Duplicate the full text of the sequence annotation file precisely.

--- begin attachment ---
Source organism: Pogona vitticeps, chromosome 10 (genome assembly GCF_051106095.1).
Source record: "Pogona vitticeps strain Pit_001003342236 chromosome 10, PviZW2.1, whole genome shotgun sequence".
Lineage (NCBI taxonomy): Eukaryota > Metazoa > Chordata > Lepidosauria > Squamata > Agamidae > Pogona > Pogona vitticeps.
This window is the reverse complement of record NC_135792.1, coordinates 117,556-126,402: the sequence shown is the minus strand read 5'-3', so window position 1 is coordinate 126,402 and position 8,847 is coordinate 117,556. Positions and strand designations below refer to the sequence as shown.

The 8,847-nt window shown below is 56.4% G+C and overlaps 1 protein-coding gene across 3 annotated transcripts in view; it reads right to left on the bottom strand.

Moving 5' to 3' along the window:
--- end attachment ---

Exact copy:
Source organism: Pogona vitticeps, chromosome 10 (genome assembly GCF_051106095.1).
Source record: "Pogona vitticeps strain Pit_001003342236 chromosome 10, PviZW2.1, whole genome shotgun sequence".
Lineage (NCBI taxonomy): Eukaryota > Metazoa > Chordata > Lepidosauria > Squamata > Agamidae > Pogona > Pogona vitticeps.
This window is the reverse complement of record NC_135792.1, coordinates 117,556-126,402: the sequence shown is the minus strand read 5'-3', so window position 1 is coordinate 126,402 and position 8,847 is coordinate 117,556. Positions and strand designations below refer to the sequence as shown.

The 8,847-nt window shown below is 56.4% G+C and overlaps 1 protein-coding gene across 3 annotated transcripts in view; it reads right to left on the bottom strand.

Moving 5' to 3' along the window: